Dividend stocks are everywhere, but many just downright stink. In some cases, the business model is in serious jeopardy, or the dividend itself isn't sustainable. In others, the dividend is so low it's not even worth the paper your dividend check is printed on. A solid dividend strikes the right balance of growth, value, and sustainability.
Today, and one day each week for the rest of the year, we're going to look at one dividend-paying company that you can put in your portfolio for the long term without too much concern. This isn't to say these stocks don't share the same macro risks that other companies have, but they are a step above your common grade of dividend stock. See last week's selection.
After actually taking a week and some change off for vacation (yes, even I get vacation), this week I want to focus on why ATM and security product maker and servicer Diebold
Pop quiz, hot shot...
What publicly traded company has the longest streak of consecutive annual dividend increases? Think you know the answer?
If you said Johnson & Johnson
For those of you that chose 3M
To end this game sooner rather than later, the correct answer is Diebold, with 59 years of consecutive annual payout increases!
Diebold, your own personal ATM
I can only imagine at least half of you out there are scratching your heads and thinking, "Who is Diebold?" Diebold is the company behind many of the ATMs you use, in addition to designing and installing the pneumatic tubes you use at drive-thru banking windows, security products ranging from safes and vaults, digital surveillance systems, and various project management services.
The reason Diebold looks so attractive now, as if 59 consecutive annual dividend increases isn't enough to pique your interest, is that it recently fell after slightly dropping the high end of its previous earnings forecast. Earlier this week, Diebold reported that its profits jumped 27% as revenue from its Latin America/Brazil region rocketed higher by 30%. However, a delay in orders for voting machines from Brazil until 2013 caused the company to slightly reduce its sales and earnings forecast. In response, investors clubbed the stock.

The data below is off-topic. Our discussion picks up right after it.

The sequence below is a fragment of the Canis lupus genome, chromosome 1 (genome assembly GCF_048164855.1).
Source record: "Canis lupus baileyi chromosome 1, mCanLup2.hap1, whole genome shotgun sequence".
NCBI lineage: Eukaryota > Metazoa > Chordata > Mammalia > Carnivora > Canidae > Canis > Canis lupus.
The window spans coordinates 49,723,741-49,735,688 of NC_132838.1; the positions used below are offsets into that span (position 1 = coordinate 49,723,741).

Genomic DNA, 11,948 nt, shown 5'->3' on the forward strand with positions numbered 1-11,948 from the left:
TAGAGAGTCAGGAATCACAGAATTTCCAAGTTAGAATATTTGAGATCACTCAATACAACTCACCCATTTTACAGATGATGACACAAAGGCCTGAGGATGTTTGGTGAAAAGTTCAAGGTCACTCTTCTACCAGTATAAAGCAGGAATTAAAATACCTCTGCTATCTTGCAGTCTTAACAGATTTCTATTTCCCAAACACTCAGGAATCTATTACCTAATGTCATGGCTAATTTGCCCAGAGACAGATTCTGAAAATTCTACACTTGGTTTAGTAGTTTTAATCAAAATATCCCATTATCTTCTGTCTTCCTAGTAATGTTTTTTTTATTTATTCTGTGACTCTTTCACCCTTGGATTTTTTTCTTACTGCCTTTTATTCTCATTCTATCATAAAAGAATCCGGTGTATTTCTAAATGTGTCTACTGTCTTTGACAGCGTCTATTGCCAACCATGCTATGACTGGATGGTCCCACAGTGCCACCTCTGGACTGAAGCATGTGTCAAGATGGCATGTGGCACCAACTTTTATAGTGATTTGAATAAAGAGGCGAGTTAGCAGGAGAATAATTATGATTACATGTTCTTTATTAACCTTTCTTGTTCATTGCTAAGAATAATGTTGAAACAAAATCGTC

As for me, I see this as an excellent buying opportunity. Let's take a quick glance at how Diebold stacks up next to its peers.
Really, all three companies have something to offer, but neither Tyco nor NCR have the entire package that Diebold can bring to the table.
Looking at Tyco, the company's growth is its Achilles' heel. Shareholders are thrilled that the company is growing 3%-5% organically, but until the company is broken into its individual components (fire and security, ADT, and flow control), they probably aren't going to unlock the full value of Tyco. Let's also keep in mind that Tyco has around $3 billion in net debt.
NCR, on the other hand, has had no problem with rapid growth. In the second quarter, it one-upped Diebold and beat EPS expectations on an 11% rise in revenue and a 19% jump in total orders in its financial segment products. Retail solutions, however, saw revenue decline 9% with Europe weighing the company down. The big thing to note here is that big zero in the yield column -- investors will get nothing for free while owning NCR.
Move over, Rover, and let the king come over
Then there's Diebold, which has been buying back its shares since 2004 and is pushing internationally for double-digit growth with just $100 million in net debt. Its yield doubles that of Tyco and Wall Street projects it'll grow by 10% per year over the next five years.
And if that wasn't enough, have I mentioned (twenty times by now) that it's raised its dividend for 59 straight years? Here's a recent look at Diebold's market-leading dividend distribution:
Source: Diebold investor relations. *Assumes estimated quarterly payout of $0.285.
Trust me folks, it's a straight line higher if you go back those 59 years. The best part about Diebold is that in spite of its reasonably high 3.5% yield, it takes dividend hikes in stride and understands the true meaning of long-term stability. Diebold's payout ratio is just 38%, meaning these payments are likely very sustainable, and provided the global economy doesn't completely collapse, Diebold's dividend streak is likely to continue for many years to come.
ATM's and security systems aren't the sexiest business by any means, but Diebold gets the job done in a big way. Diebold's inroads in Latin America should pay big dividends (pun intended) over the coming years as its competitors struggle to cope with large amounts of debt and find ways to compete with its market-leading products. In the words of Dick Vitale: "Scoreboard, baby!" You can't beat 59 straight dividend increases, and Diebold is the king of kings when it comes to dividend aristocrats.
If you're craving even more dividend ideas, I invite you to download a copy of our special report, "Secure Your Future With 9 Rock-Solid Dividend Stocks," which is loaded with income-producing companies hand-selected by our top analysts. Best of all, this report is free, so don't miss out!
Fool contributor Sean Williams has no material interest in any of the companies mentioned in this article. You can follow him on Motley Fool CAPS under the screen name TMFUltraLong, track every pick he makes under the screen name TrackUltraLong, and check him out on Twitter, where he goes by the handle @TMFUltraLong.
The Motley Fool owns shares of Johnson & Johnson. Motley Fool newsletter services have recommended buying shares of, and creating diagonal call positions in both, Johnson & Johnson and 3M. Try any of our Foolish newsletter services free for 30 days. We Fools don't all hold the same opinions, but we all believe that considering a diverse range of insights makes us better investors. The Motley Fool has a disclosure policy that's dripping with transparency.